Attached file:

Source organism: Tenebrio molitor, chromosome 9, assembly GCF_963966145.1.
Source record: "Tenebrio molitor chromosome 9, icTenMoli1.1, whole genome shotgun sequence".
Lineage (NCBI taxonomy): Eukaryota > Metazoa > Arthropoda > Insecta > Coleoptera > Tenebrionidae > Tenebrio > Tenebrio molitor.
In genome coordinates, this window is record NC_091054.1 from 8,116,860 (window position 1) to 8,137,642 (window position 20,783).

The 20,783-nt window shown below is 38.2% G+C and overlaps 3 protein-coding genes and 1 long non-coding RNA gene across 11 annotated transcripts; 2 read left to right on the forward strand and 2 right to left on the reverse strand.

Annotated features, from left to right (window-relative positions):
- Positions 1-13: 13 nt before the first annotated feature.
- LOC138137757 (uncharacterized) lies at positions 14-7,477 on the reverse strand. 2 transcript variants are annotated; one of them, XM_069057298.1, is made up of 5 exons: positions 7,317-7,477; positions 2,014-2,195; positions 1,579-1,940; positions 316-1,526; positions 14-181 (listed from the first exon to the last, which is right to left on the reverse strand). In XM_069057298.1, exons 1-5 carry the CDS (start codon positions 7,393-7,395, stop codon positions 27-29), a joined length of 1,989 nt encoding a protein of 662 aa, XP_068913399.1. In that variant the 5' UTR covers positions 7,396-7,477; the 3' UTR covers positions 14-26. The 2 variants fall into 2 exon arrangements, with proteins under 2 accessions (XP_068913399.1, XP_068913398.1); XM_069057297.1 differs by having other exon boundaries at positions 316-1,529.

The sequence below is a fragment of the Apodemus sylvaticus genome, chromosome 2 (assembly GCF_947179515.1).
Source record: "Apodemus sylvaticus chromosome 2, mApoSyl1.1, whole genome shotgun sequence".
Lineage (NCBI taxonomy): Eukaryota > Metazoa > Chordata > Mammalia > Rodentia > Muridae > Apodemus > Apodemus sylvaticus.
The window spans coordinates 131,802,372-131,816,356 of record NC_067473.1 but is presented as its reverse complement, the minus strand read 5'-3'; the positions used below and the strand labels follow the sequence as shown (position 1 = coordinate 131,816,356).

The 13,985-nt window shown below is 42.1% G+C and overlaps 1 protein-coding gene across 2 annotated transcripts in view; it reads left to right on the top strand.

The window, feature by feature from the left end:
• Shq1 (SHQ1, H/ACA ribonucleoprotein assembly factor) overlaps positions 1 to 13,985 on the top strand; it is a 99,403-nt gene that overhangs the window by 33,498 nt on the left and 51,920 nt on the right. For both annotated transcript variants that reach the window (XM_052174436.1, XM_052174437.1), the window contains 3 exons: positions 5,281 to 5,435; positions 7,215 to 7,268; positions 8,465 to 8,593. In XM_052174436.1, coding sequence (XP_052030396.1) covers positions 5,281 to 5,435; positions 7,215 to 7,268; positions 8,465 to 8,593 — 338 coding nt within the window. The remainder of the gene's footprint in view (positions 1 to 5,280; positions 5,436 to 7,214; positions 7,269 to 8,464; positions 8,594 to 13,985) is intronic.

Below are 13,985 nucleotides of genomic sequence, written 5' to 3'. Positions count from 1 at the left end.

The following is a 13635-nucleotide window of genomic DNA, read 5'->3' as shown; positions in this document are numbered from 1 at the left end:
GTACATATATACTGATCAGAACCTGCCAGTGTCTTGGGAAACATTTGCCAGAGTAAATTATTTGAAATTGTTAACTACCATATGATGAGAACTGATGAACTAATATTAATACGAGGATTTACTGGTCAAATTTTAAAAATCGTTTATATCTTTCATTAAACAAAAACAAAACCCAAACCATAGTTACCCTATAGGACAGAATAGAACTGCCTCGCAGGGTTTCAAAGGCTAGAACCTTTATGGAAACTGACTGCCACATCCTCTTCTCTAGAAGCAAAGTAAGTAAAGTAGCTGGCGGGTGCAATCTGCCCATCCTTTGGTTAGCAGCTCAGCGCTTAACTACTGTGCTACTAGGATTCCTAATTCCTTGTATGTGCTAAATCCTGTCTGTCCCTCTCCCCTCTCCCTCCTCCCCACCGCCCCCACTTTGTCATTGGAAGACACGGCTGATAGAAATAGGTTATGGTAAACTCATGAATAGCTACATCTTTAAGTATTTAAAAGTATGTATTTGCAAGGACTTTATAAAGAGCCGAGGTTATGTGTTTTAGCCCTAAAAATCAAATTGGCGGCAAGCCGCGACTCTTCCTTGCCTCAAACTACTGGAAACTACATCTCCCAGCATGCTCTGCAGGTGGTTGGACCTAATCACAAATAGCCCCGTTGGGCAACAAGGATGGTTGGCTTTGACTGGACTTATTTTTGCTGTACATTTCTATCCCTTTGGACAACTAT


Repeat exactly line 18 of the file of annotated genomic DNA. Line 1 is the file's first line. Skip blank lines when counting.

GTACATATATACTGATCAGAACCTGCCAGTGTCTTGGGAAACATTTGCCAGAGTAAATTATTTGAAATTGTTAACTACCATATGATGAGAACTGATGAACTAATATTAATACGAGGATTTACTGGTCAAATTTTAAAAATCGTTTATATCTTTCATTAAACAAAAACAAAACCCAAACCATAGTTACCCTATAGGACAGAATAGAACTGCCTCGCAGGGTTTCAAAGGCTAGAACCTTTATGGAAACTGACTGCCACATCCTCTTCTCTAGAAGCAAAGTAAGTAAAGTAGCTGGCGGGTGCAATCTGCCCATCCTTTGGTTAGCAGCTCAGCGCTTAACTACTGTGCTACTAGGATTCCTAATTCCTTGTATGTGCTAAATCCTGTCTGTCCCTCTCCCCTCTCCCTCCTCCCCACCGCCCCCACTTTGTCATTGGAAGACACGGCTGATAGAAATAGGTTATGGTAAACTCATGAATAGCTACATCTTTAAGTATTTAAAAGTATGTATTTGCAAGGACTTTATAAAGAGCCGAGGTTATGTGTTTTAGCCCTAAAAATCAAATTGGCGGCAAGCCGCGACTCTTCCTTGCCTCAAACTACTGGAAACTACATCTCCCAGCATGCTCTGCAGGTGGTTGGACCTAATCACAAATAGCCCCGTTGGGCAACAAGGATGGTTGGCTTTGACTGGACTTATTTTTGCTGTACATTTCTATCCCTTTGGACAACTAT